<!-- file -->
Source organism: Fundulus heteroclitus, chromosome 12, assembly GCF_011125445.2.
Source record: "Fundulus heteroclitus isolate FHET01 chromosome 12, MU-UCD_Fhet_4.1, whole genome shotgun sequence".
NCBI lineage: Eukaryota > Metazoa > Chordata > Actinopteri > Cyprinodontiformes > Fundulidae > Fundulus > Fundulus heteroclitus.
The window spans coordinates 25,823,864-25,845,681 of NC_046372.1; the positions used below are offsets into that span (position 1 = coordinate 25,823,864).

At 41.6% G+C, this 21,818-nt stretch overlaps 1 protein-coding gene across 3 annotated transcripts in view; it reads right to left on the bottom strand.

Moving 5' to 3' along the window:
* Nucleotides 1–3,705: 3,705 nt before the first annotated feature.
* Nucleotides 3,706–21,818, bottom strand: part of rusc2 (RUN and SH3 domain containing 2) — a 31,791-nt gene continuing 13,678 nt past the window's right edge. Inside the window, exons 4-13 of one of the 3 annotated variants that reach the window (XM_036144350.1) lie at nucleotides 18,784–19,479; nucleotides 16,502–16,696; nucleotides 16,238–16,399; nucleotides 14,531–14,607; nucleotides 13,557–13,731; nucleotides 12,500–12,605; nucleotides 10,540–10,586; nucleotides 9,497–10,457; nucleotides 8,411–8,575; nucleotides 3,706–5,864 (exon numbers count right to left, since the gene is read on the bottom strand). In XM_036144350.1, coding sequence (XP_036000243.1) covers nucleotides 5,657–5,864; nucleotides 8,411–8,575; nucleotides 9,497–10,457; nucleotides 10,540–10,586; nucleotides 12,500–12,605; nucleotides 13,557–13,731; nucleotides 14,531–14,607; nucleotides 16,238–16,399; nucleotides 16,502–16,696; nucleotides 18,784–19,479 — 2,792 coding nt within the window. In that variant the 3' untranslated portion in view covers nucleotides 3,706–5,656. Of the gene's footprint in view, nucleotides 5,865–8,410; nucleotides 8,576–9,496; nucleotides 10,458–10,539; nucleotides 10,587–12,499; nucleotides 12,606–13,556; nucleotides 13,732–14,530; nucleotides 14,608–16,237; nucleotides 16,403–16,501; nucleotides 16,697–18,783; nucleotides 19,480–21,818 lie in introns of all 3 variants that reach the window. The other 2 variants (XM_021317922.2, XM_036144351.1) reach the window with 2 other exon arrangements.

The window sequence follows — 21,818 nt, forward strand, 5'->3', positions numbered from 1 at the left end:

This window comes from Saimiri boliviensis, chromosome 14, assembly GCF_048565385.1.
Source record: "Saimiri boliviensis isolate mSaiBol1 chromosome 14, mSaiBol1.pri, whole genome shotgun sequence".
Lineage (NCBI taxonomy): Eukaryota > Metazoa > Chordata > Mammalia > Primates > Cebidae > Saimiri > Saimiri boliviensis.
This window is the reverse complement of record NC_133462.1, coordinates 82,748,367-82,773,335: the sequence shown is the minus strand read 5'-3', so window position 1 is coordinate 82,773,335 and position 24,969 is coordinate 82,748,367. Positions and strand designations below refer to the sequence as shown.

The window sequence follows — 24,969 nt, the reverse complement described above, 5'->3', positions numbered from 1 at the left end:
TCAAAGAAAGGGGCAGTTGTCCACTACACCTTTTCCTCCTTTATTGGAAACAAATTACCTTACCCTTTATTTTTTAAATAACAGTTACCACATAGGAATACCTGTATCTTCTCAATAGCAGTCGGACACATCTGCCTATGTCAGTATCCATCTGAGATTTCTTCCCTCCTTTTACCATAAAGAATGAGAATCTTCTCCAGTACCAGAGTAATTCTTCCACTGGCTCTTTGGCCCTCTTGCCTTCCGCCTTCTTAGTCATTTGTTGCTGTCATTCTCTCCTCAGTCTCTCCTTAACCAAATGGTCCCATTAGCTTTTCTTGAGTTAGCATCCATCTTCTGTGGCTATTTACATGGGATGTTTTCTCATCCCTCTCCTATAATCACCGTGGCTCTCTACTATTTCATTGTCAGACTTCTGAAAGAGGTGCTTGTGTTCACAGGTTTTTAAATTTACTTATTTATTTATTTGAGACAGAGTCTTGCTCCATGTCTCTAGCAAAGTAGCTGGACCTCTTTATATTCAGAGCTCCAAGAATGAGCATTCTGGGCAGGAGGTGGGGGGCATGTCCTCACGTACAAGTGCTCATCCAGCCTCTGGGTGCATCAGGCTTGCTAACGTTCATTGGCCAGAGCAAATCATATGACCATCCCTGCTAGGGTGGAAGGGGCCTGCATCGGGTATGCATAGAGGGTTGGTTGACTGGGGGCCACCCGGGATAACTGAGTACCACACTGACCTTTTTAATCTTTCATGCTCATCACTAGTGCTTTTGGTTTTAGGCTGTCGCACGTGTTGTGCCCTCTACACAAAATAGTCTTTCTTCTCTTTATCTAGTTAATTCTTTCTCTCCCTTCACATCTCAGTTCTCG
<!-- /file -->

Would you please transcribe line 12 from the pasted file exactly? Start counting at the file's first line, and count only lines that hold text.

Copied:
Lineage (NCBI taxonomy): Eukaryota > Metazoa > Chordata > Mammalia > Primates > Cebidae > Saimiri > Saimiri boliviensis.